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Thursday, May 5, 2016

Bulbs that need protection

Sunday, November 4, 2012

Fall is the time of year to plant bulbs that will bloom in spring or early summer but it is also the time of year to dig up many bulbs that may not be able to withstand our winter soils.

When asked if certain bulbs need to be dug up before winter the reply depends on the growing situation. If bulbs are planted next to the foundation of a house then they will likely survive the majority of our southeast Missouri winters because of the added warmth coming from the foundation. In some cases micro climates are created that will also give tender bulbs an advantage to area winters by protecting a particular section of the landscape from colder north east winds for example the house or a shed or barn may protect part of the yard from wind.

In general and if 100% survival is a must, tender bulbs should be removed from the soil each year after the first frost so the risk from freezing is removed.

Elephant ears or Taro (Alocasia and Colocasia sp.) can be taken from the ground before frost and repotted as a house plant or dug up and stored as tubers for the winter. These tubers increase in size each year producing a larger plant the following summer.

Caladiums are tubers and should be dug up before a hard freeze. Cut stems back to 1 inch before storing for winter. Plant 2 inches deep in spring after danger of frost has past.

Cannas and Calla lilies are rhizomes that can be left in the ground if you live in zone 7 or higher or if you plant them near the foundation of a house where the soil will not freeze. If storing overwinter, cannas do not need to be layered but can be stored in an open box upside down. Make sure each rhizome has three eyes for regrowth in spring and water well after planting.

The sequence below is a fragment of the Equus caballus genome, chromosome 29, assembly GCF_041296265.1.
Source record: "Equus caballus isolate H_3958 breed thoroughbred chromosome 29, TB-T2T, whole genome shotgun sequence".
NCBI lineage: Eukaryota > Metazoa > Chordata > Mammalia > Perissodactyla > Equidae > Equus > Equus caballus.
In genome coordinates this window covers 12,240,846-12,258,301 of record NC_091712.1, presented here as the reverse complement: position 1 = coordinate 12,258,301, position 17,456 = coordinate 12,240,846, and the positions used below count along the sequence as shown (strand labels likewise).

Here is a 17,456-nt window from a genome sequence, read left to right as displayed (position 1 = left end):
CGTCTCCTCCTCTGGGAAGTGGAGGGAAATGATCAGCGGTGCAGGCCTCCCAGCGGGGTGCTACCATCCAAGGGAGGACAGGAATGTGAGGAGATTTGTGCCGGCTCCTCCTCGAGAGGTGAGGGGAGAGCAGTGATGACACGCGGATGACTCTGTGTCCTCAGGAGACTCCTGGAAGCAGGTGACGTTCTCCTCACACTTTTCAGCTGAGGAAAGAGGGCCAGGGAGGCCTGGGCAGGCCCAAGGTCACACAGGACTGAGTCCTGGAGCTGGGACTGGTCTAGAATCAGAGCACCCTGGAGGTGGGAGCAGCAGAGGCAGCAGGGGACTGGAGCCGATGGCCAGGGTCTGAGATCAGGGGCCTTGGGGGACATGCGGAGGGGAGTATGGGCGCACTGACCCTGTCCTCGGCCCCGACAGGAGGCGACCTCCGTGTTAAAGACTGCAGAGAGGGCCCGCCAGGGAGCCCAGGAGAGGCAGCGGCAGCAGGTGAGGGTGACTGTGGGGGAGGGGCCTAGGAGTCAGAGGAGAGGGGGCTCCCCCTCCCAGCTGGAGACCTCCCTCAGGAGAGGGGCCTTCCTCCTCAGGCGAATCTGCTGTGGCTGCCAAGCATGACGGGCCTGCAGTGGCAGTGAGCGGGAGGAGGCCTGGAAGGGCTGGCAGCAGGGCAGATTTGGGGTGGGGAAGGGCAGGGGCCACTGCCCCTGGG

Dahlia is like the tuberous begonia, a swollen root or tuber. The tops should be cut back to 3or 4 inches in length after frost but before a hard freeze and carefully dug. Do not clean soil from the tuber and cure for 3 days to dry. You should clearly see an eye on each tuber which will be required for regrowth in spring. Tuberous begonia should be cured and dried for 1 week. Once cured remove any excess soil from the begonia tuber.

The gladiola is produced from a corm which is not reliable when left overwinter in the ground. Cut the stems back to 1 inch and cure for 3 weeks.

When removing below ground plant parts a soil fork is preferred to prevent damage but a shovel may also be used. Cut leaves and stems about 1 inch above the crown and remove as much soil as possible from the root area. Label what the plant is and, if known, what color. Discard anything that is damaged or rotting. Gladiolus, dahlias and calla lilies should be cured for three weeks out of direct sunlight. Allow air to dry them and then discard anything that is small and shriveled.

Bulbs, corms, tubers and rhizomes should be stored in a cool environment at a temperature between 40 and 50F, out of any direct sun or light. An open container should be layered with shredded paper, sawdust, peat moss or sand to prevent plant material from touching and passing rot from one plant to another. Check the material several times as the winter progresses to make sure that there isn't any damage and remove anything that is rotting. To be safe wait until after all danger of frost has passed in spring before replanting tender bulbs.

If you have an email account and would like to receive a monthly publication from the University of Missouri Extension devoted to gardeners in southeast Missouri send an email to denklers@missouri.edu and ask to be added to The Garden Spade Newsletter.

The Extension office is open Monday - Friday, located in Kennett, Missouri at 101 South Main Street (the old bank) on the 2nd floor. For horticulture questions contact the horticulture specialist at 573-686-8064. MU is an equal opportunity/ADA institution.

University of Missouri Extension programs are open to all.

Sarah Denkler is a horticulture specialist with University of Missouri Extension in Dunklin County.

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